Once everyone has had the chance to have their frustrations heard, it’s time to define the steps that will allow a positive resolution. Ask each person to lay out what the other party (or parties) could do that would make the work relationship more positive in the future. If it’s helpful, use a “start, stop, continue, more of, less of” framework to get everyone thinking about what a workable outcome looks like to them.
Remind everyone that they don’t need to leave this meeting on friendly terms; they just need to be able to work together peacefully. It may also be helpful to determine how these employees can handle future contentious situations as they arise.
In some cases, it might be untenable for two employees to continue to work together respectfully. If that’s due to a mismatch in personalities and work preferences (and not one employee antagonizing another), reorganizing the team structure to minimize or discontinue the working relationship may be a good option.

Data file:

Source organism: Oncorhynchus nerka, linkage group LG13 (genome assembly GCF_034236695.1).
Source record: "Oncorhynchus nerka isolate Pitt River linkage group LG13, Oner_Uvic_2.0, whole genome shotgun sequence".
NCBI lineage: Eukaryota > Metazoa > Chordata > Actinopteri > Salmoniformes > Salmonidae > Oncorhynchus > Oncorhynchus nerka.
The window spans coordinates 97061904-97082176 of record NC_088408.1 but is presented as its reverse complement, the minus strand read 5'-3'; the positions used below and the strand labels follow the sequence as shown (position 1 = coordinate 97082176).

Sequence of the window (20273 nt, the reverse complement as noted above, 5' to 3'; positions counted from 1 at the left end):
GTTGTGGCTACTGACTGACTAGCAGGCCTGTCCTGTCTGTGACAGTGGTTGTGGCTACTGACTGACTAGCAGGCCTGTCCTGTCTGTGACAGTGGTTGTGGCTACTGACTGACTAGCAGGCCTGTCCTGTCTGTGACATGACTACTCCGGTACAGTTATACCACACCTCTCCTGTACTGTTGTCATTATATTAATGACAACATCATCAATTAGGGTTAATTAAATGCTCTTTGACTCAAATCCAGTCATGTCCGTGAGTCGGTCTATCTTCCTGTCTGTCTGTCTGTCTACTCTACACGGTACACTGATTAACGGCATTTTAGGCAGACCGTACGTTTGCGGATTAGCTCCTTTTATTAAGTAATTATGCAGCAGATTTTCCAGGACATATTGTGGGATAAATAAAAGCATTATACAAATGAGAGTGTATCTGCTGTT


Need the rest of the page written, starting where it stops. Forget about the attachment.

If, however, the dispute involves one employee behaving disrespectfully or out of compliance with company expectations (as laid out in their employee handbooks), it may be necessary to take disciplinary action. At the lowest level, this might mean documentation and continual check-ins. However, if the employee’s behavior warrants it, dismissal may be the right choice to protect the company and its employees.
Shortly after the dust has settled, it’s a good idea to document the broad strokes of the discussion and the agreed-upon outcomes. Not only will this help you see if certain employees have patterns of behavior that make them more prone to workplace conflict, but it will help you reflect on what went well and what could be improved the next time you are called upon to resolve a dispute.
While managing employee conflict is nobody’s idea of a good time, it comes with the territory as an HR manager or corporate leader. Learning to defuse and resolve the situation as quickly and satisfactorily as possible will help maintain peace and productivity in your workplace, and can sharpen your managerial skills for future challenges.